I’ve played golf for about 20 years now and I’m still a 13 handicap. I read golfing magazines, I play weekly if possible, and I watch the pros. I was just one of a throng who watched the 2010 Masters in Augusta. CBS News reported that viewership was up 50% over the previous year as a curious public awaited the return of Tiger Woods. Viewers were not disappointed. Phil Mickelson, Lee Westwood, and Anthony Kim played extraordinary golf in the final round to finish as the top three. Tiger played well as did the “old man”, Tom Watson. But for a while, one thought overshadowed the excellence on display at Augusta. “WHY ARE GOLF BALLS DIMPLED?”
So I did a little (literally) research and concluded that it was a matter of simple physics. Legend suggests that poor young golfer found it necessary to use old, scarred balls of the tee. His playing partners soon noticed that his “scarred” ball traveled farther off the tee than their smooth ones. Research followed revealing that scars or dimples helped the ball travel higher and farther. Now, hold that thought while we take a brief look at everyone’s favorite disciple, Peter.
Luke 22:31-34 offers a glimpse at how calculating the Devil can be in seeking the downfall of those who long to follow Christ. He is pictured in those verses as the accuser of humanity (Revelation 12:10), the one who uses his resources to erode faith and destroy the faithful. The word translated as “has desired” in verse 31 is a Greek word implying a challenge, like that in the Old Testament story of Job. It’s as if Satan appeared before God again and said, “All those followers of Jesus are like a puff of smoke in the wind. A little pressure and they will all forsake Him.” The TEV translation states it this way: “Simon, listen! Satan has received permission to test all of you, as a farmer separates the wheat from the chaff.” Note that Jesus calls him “Simon” rather than “Peter.” At this point, Jesus does not refer to him as a stone or a rock or anything of substantial weight or strength. Instead, He calls him by his old name . . . a reminder that Peter is a mere mortal, a frail, weak human who is unable to withstand Satanic pressures alone.
Jesus warned them all of the impending danger and assured them that He had prayed for their strength. But, in His foreknowledge, He also knew that failure was imminent. He also knew that no one would be harder on Peter than Peter himself. Jesus, with infinite love and mercy, looked beyond Peter’s downfall and saw his potential as a leader in the fledgling Church. He showed His faith in Peter by commissioning him to the task of strengthening his Christian brothers and sisters (v. 32b).
When Peter launched a stern defense assuring Jesus of his loyalty, even if everyone might forsake Him, Jesus simply said, “Before the rooster crows, you will deny me three times.” Those words must have echoed in Peter’s ears just hours later when he heard the rooster’s crow. With guilt and grief that more punishing than death, he left the high priest’s house weeping bitterly. No longer considering himself a part of the apostolic group, I imagine Peter wallowed in self-pity until that third day when Mary came with a special message. I can hear her now: “He has sent me to tell you that He is risen. But Peter, He mentioned you by name. He wants to see you.”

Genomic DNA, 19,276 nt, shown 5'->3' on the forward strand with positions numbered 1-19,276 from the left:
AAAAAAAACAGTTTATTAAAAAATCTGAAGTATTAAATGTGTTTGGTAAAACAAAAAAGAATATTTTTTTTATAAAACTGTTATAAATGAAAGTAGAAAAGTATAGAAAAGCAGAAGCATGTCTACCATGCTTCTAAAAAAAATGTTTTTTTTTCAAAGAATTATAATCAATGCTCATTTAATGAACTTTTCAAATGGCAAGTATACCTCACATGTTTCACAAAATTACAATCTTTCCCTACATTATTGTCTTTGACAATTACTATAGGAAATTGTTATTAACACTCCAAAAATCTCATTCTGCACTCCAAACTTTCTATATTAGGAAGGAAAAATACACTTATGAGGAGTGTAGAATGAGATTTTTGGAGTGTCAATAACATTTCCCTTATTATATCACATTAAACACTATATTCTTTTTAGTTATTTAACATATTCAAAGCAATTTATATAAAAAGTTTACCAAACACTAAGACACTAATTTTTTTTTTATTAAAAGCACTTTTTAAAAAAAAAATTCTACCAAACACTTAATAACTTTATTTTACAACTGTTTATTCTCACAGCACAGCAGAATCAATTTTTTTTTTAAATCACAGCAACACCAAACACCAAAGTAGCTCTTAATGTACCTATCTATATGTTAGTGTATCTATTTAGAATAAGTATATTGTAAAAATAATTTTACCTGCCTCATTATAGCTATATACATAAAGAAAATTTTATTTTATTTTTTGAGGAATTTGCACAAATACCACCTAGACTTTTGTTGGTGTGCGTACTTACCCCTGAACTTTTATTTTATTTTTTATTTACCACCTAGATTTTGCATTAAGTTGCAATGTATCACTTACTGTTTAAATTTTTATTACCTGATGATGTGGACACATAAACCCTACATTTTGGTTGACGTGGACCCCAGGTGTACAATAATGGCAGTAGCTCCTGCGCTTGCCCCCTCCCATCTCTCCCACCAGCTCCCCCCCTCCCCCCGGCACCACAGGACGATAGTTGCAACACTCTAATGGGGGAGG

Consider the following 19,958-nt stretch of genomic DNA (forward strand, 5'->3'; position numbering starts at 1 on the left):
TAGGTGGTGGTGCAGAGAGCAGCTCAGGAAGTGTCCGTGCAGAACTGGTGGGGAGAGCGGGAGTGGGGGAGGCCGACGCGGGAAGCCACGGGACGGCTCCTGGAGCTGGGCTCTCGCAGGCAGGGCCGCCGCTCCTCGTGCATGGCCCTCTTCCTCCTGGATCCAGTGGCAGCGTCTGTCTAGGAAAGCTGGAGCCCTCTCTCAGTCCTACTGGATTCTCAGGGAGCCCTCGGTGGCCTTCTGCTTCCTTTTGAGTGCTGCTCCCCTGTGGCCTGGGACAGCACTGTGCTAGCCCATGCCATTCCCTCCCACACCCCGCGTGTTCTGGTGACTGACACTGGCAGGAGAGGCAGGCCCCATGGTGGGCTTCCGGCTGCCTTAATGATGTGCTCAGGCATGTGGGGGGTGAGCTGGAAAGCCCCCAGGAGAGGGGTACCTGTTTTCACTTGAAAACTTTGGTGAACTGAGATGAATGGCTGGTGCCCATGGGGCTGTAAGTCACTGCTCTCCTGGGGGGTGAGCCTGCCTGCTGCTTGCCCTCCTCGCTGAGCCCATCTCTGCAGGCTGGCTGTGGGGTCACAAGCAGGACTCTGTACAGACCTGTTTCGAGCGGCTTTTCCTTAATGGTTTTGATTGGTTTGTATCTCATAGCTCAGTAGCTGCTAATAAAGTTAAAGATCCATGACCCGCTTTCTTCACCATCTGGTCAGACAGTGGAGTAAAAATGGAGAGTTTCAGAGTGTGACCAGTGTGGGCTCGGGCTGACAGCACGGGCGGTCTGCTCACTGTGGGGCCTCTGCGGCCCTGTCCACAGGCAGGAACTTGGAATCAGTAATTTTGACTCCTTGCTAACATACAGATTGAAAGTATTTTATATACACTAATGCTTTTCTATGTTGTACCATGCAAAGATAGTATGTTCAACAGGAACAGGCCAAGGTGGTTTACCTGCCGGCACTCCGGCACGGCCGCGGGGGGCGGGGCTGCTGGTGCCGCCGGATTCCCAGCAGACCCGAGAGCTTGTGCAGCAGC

That’s what the EASTER season is all about . . . Second Chances! Human nature hasn’t changed that much. I’m sure Peter heard whispers, endured murderous stares, and felt the sting of gossip from people who only remembered his failure. But all that really mattered was that he had been forgiven, vindicated, and commissioned by Jesus Himself. Fifty days later, this failure would be the one whom God would use to preach the sermon at Pentecost and usher in the birth of the Church.
So, what’s this all about?? It’s about understanding that sometimes failure is necessary. God will sometimes use our failures to strip away pride and a sense of self-sufficiency. Peter’s upper room conversation with Jesus revealed an arrogant self-confidence. His failure opened the way for God’s grace to reshape him. Failure can humble us and restore our focus on Christ. It’s also about understanding that failure can be the soil from which greater opportunities for service can grow. God used Peter as the preacher at Pentecost, not because of his eloquence or education. He used him because his penitent spirit, in the wake of his failure, prepared him for the task. It was his scars and flaws that made him authentic.
Like golf balls, God’s people are usually more effective as ministers when they bear the scars and marks of real life. Through Peter, God has shown us that He can even use our failures to make us stronger and more effective in helping to build His Kingdom. So if you’ve failed somewhere along the way, don’t give up on God. He certainly hasn’t given up on you. That’s the story of Easter and . . .
. . . that’s what Jesus is all about: grace, regeneration, restoration, and another chance.
“As a father has compassion on his children, so the Lord has compassion on those who fear Him. For He knows what we are made of, remembering that we are just dust.” Psalm 103:13-14